Who is the Real Kari Lake?

By Alexander Lomax

Photo Credit: AZ Central

Moderating one’s self is a time-honored tradition in politics; candidates will typically position themselves more towards a political wing in order to win a primary election, and then move towards the middle for the general election. But Kari Lake has routinely broken any normal conventions in her brief time in politics, and this is no different.

Lake never really moved towards the middle in the general election for Governor in 2022, and now in her Senatorial race she’s moving towards the middle…before the primary.

Yes, apparently she was just joking when she talked crap against John McCain. She is now against draconian anti-abortion laws and is pro-women’s health. And she doesn’t want to talk about stolen elections. It’s an all new Kari Lake!

But here’s the problem: she was so incredibly successful at getting attention and burning her brand into the brains of Arizona voters that she can’t just stop on a dime and have everyone forget the past. WalMart may want to try to cater to the wealthy with luxury goods, but no one is going to simply forget that they’re a discount retailer. It’s Marketing 101; brand pivots are possible, but not overnight and they are often embarrassingly unsuccessful.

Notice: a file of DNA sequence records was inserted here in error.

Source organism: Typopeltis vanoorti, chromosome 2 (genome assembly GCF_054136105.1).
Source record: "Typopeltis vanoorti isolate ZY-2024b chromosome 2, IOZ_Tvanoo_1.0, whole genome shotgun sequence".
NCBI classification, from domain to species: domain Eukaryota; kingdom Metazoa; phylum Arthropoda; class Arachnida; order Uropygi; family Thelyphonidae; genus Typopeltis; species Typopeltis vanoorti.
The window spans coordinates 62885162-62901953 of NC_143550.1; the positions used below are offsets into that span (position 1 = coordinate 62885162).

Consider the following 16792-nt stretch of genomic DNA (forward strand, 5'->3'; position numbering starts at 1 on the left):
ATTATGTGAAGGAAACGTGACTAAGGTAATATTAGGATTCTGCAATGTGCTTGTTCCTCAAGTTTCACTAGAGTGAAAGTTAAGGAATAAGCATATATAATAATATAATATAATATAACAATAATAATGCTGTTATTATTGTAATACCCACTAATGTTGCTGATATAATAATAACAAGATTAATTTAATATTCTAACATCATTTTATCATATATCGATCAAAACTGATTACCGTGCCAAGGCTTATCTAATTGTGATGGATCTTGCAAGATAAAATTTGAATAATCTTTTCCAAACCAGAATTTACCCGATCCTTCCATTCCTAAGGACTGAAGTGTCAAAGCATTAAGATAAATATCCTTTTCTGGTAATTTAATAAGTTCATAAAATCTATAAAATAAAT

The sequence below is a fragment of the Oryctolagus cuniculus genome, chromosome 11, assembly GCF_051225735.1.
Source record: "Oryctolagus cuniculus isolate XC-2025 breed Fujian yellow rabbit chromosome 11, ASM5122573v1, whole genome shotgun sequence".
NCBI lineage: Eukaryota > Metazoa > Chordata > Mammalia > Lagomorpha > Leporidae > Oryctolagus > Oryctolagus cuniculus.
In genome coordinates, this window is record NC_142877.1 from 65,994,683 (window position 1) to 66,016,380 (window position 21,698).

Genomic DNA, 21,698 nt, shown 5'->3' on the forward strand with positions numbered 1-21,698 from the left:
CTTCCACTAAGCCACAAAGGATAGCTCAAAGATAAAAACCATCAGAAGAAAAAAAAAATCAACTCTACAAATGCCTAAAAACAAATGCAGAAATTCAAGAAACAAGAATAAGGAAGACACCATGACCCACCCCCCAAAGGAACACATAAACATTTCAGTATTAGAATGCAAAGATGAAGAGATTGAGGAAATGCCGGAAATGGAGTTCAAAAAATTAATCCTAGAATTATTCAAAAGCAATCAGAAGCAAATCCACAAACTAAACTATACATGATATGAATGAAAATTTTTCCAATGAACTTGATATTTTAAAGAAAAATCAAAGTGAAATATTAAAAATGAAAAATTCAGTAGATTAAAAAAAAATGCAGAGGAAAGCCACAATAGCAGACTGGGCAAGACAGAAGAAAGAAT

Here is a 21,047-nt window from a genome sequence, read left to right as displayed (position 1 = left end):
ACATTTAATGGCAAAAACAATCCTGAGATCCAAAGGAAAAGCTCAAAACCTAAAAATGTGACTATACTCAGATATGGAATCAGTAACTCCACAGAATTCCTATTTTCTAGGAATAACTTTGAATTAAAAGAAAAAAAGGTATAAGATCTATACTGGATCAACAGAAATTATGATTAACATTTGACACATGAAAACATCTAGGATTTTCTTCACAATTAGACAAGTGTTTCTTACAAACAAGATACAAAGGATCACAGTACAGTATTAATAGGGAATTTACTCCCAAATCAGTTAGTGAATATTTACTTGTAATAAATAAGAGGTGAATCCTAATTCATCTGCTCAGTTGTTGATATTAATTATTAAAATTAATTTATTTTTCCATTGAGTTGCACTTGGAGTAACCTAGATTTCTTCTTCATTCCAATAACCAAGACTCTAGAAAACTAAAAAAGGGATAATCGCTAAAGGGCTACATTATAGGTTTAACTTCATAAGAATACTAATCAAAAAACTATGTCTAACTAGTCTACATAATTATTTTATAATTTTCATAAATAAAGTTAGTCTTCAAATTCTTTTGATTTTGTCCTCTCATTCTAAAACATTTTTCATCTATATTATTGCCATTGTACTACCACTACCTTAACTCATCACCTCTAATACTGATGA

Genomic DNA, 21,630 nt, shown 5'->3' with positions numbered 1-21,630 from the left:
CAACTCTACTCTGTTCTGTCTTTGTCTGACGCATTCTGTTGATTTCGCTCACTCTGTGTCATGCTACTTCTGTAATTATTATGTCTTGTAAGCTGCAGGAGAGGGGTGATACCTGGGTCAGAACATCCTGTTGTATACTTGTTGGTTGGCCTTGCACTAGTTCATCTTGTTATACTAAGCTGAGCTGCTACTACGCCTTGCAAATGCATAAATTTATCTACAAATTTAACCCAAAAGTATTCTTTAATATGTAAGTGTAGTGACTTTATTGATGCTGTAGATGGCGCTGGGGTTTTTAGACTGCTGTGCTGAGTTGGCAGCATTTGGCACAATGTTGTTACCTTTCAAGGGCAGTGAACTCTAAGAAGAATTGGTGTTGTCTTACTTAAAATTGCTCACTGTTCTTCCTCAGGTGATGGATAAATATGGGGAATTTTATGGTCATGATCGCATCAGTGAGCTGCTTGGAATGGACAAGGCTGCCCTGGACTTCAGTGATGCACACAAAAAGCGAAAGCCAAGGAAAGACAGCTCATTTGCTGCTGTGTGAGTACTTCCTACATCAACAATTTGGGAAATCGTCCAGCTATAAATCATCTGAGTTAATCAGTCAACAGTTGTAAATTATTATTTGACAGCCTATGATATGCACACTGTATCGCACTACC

What made her so unforgettable is now making her so unelectable, at least when it comes to the myriad moderates in the state.

Primary voters are often known for making bad choices vis a vis general election electability. What appeals to the core often turns off the masses. Her brand of politics was extremely engaging for a Republican base that has become the party of Trump. But in reality, Karrin Taylor-Robson would likely be Arizona Governor now if Republican primary voters chose pragmatism over purity and bombast.

Lake can try to pivot, and frankly, she should. She’s not running against Joe Biden; she will have at least one strong general election opponent, maybe two. But she can’t run away from her past, and if they value this one Senate seat (and of course they do, as the balance of the Senate may my at stake with this seat), Republican leadership and voters should consider backing a candidate without so much baggage; a candidate who can win in November.